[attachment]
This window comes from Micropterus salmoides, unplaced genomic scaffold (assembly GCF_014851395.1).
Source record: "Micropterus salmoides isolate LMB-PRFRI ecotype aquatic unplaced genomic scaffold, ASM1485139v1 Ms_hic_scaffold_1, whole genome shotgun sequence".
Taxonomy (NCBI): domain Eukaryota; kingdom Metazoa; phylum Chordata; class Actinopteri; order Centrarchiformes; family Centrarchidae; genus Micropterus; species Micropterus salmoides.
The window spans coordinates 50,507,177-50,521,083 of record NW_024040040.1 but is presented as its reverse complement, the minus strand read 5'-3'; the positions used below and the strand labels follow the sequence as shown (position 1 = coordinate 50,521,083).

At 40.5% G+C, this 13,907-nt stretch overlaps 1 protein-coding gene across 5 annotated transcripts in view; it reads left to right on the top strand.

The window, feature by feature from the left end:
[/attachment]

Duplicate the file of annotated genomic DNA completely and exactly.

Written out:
This window comes from Micropterus salmoides, unplaced genomic scaffold (assembly GCF_014851395.1).
Source record: "Micropterus salmoides isolate LMB-PRFRI ecotype aquatic unplaced genomic scaffold, ASM1485139v1 Ms_hic_scaffold_1, whole genome shotgun sequence".
Taxonomy (NCBI): domain Eukaryota; kingdom Metazoa; phylum Chordata; class Actinopteri; order Centrarchiformes; family Centrarchidae; genus Micropterus; species Micropterus salmoides.
The window spans coordinates 50,507,177-50,521,083 of record NW_024040040.1 but is presented as its reverse complement, the minus strand read 5'-3'; the positions used below and the strand labels follow the sequence as shown (position 1 = coordinate 50,521,083).

At 40.5% G+C, this 13,907-nt stretch overlaps 1 protein-coding gene across 5 annotated transcripts in view; it reads left to right on the top strand.

The window, feature by feature from the left end: